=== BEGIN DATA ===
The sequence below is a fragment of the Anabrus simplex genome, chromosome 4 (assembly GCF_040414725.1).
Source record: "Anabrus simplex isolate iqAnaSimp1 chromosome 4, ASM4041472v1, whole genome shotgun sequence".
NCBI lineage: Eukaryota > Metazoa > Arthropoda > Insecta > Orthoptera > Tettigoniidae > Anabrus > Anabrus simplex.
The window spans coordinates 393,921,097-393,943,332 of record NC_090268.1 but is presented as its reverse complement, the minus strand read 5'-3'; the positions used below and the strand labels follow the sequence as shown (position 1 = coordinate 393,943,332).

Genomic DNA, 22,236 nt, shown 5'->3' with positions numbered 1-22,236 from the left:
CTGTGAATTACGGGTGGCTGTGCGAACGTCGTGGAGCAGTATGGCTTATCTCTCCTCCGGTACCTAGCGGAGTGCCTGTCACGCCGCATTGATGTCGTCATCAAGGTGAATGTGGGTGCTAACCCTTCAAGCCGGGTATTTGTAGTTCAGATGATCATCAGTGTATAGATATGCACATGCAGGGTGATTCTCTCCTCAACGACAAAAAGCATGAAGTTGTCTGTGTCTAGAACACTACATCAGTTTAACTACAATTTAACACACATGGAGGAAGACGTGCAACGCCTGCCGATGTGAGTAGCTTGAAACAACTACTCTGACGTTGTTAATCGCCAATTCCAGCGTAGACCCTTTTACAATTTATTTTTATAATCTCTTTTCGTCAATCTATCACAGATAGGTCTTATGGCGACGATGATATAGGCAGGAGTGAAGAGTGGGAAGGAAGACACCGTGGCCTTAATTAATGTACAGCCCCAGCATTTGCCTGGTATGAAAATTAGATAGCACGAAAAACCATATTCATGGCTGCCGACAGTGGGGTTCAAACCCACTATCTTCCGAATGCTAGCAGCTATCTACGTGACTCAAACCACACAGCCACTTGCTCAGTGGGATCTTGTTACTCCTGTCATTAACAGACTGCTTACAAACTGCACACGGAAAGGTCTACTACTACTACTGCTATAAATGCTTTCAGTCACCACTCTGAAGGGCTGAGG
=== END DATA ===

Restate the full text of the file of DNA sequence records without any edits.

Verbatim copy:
The sequence below is a fragment of the Anabrus simplex genome, chromosome 4 (assembly GCF_040414725.1).
Source record: "Anabrus simplex isolate iqAnaSimp1 chromosome 4, ASM4041472v1, whole genome shotgun sequence".
NCBI lineage: Eukaryota > Metazoa > Arthropoda > Insecta > Orthoptera > Tettigoniidae > Anabrus > Anabrus simplex.
The window spans coordinates 393,921,097-393,943,332 of record NC_090268.1 but is presented as its reverse complement, the minus strand read 5'-3'; the positions used below and the strand labels follow the sequence as shown (position 1 = coordinate 393,943,332).

Genomic DNA, 22,236 nt, shown 5'->3' with positions numbered 1-22,236 from the left:
CTGTGAATTACGGGTGGCTGTGCGAACGTCGTGGAGCAGTATGGCTTATCTCTCCTCCGGTACCTAGCGGAGTGCCTGTCACGCCGCATTGATGTCGTCATCAAGGTGAATGTGGGTGCTAACCCTTCAAGCCGGGTATTTGTAGTTCAGATGATCATCAGTGTATAGATATGCACATGCAGGGTGATTCTCTCCTCAACGACAAAAAGCATGAAGTTGTCTGTGTCTAGAACACTACATCAGTTTAACTACAATTTAACACACATGGAGGAAGACGTGCAACGCCTGCCGATGTGAGTAGCTTGAAACAACTACTCTGACGTTGTTAATCGCCAATTCCAGCGTAGACCCTTTTACAATTTATTTTTATAATCTCTTTTCGTCAATCTATCACAGATAGGTCTTATGGCGACGATGATATAGGCAGGAGTGAAGAGTGGGAAGGAAGACACCGTGGCCTTAATTAATGTACAGCCCCAGCATTTGCCTGGTATGAAAATTAGATAGCACGAAAAACCATATTCATGGCTGCCGACAGTGGGGTTCAAACCCACTATCTTCCGAATGCTAGCAGCTATCTACGTGACTCAAACCACACAGCCACTTGCTCAGTGGGATCTTGTTACTCCTGTCATTAACAGACTGCTTACAAACTGCACACGGAAAGGTCTACTACTACTACTGCTATAAATGCTTTCAGTCACCACTCTGAAGGGCTGAGG